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GEORGE FRAMPTON - Throw Out The Lifeline: The History And Music Of The Cullercoats Fisher Choir (1886-1966) 

GEORGE FRAMPTON - Throw Out The Lifeline: The History And Music Of The Cullercoats Fisher Choir (1886-1966) 
Southern Gadgie Ventures ISBN: 9781916268104 

Ah, Cullercoats! Allow me the indulgence of starting this review with a personal anecdote. Many moons ago, as a young wine salesman, I was talking to the manager of Victoria Wine in the Cullercoats shop. Just the two of us in the store. And then I heard a hooter from a nearby factory, and the manager smiled and said “prepare yourself”, and seemingly in seconds, the door opened, and in came a dozen high-spirited fisher lassies in their work smocks, to make a series of small individual purchases (of cigarettes in the main). And when they had left the shop and the delightful tumult had subsided as quickly as it arrived, the manager pointedly asked me to “please keep the door open”. The smell of fish was overpowering.

And in half a working lifetime selling wine the length and breadth of GB from Thurso to Truro, I never had another experience like it. So Cullercoats burned itself into my memory in a way nowhere else did. And on my two visits to the town in recent years, that incident was forefront in my memory. And so it was when I approached this review: could the book be as memorable as that experience? Surely, a hard act to follow?

But guess what? It makes a more-than-decent stab at staking a place in my memory bank, because although this is a somewhat specialist subject, the author makes every attempt to make it of interest not just to folk historians and choir lovers, but also to the general reader prepared to fork out £18 to try something different. He does this by displaying his considerable scholarship in doing the hard yards here, with an engaging, almost chatty style.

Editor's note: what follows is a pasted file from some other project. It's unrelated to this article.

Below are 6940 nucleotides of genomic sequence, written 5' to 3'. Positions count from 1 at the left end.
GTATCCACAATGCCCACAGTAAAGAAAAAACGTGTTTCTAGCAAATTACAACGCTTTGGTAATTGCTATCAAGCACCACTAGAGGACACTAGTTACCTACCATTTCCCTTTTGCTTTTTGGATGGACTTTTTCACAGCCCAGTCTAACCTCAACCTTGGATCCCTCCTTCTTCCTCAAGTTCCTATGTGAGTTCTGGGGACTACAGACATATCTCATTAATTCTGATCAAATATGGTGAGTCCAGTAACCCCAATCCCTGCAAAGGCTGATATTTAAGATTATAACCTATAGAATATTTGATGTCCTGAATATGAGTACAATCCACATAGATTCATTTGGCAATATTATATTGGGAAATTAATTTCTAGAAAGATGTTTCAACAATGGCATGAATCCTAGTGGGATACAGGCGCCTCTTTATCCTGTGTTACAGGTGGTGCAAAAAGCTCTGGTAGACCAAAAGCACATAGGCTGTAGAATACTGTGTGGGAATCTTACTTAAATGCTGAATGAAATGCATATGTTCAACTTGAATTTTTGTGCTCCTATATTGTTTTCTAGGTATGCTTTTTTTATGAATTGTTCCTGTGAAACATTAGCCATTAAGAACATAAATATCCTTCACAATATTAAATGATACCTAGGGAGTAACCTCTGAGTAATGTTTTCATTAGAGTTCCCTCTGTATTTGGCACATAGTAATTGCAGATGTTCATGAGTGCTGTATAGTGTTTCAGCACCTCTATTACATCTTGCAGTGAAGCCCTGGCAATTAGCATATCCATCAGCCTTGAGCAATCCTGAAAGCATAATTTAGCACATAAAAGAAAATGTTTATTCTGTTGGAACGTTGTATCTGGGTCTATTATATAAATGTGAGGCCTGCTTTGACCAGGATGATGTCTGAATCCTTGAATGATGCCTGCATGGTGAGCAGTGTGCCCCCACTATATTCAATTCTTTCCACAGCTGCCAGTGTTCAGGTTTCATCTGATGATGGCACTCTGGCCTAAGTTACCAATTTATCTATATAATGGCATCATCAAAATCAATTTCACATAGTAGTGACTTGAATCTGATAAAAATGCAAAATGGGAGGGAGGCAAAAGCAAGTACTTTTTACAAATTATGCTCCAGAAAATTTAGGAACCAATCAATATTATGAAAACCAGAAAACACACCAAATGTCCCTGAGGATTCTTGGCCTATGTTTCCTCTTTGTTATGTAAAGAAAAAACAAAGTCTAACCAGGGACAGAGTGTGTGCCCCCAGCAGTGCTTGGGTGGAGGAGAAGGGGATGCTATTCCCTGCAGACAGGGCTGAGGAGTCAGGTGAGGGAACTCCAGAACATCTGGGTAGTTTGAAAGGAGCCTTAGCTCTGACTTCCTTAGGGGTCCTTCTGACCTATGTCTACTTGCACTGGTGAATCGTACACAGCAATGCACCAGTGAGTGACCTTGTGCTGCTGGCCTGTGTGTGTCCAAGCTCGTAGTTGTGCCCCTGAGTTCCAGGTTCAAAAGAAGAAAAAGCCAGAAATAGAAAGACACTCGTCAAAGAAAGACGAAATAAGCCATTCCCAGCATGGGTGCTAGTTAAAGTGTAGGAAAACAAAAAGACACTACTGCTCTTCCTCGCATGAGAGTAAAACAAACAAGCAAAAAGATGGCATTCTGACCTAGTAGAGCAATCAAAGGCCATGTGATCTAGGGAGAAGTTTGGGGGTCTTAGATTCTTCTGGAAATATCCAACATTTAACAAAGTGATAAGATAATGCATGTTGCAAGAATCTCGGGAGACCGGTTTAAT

It taught me a lot. I had no idea that Whitley Bay was originally called Whitley, but added the Bay only after years of their letters wrongly going to Whitby culminating in a coffin from Edinburgh going to the wrong town! Fascinating also to learn of the disputes between the Primitive Methodist and the United Methodist churches, both fostering the choir in the early days: in one case the choir swapped churches after a minister objected to them attending in their gansies! And who’d have guessed that the parish church of Whitley Bay is known as St Paul’s Cullercoats, because back in its construction in 1864, Cullercoats was by far the bigger village?

The book contains examples of hymns and carols in the Choir’s repertoire, including musical notations, and has a good section on Other East Coast Fisher Choirs. It also contains copious photographs, handsomely reproduced. Mr Frampton can be proud of himself.

I never want any review of mine to seem a puff job, so – in an effort to add chiaroscuro - I do my darndest to find some lapse on the part of the author. The nearest I could find to one, was this, on Vin Garbutt’s recording of Streets Of Staithes: “Vin, querying in his lyrics”. Shouldn’t that be “the lyrics”, not “his”? For the lyrics were not down to Vin, but to a friend named Barry Slater. But in the next breath, our author redeems himself by telling us that tiny little Staithes had “three chapels and a church and each had its own choir”. Gosh, that’s one of many things to arrest me in an enjoyable read.

Dai Woosnam


This review appeared in Issue 144 of The Living Tradition magazine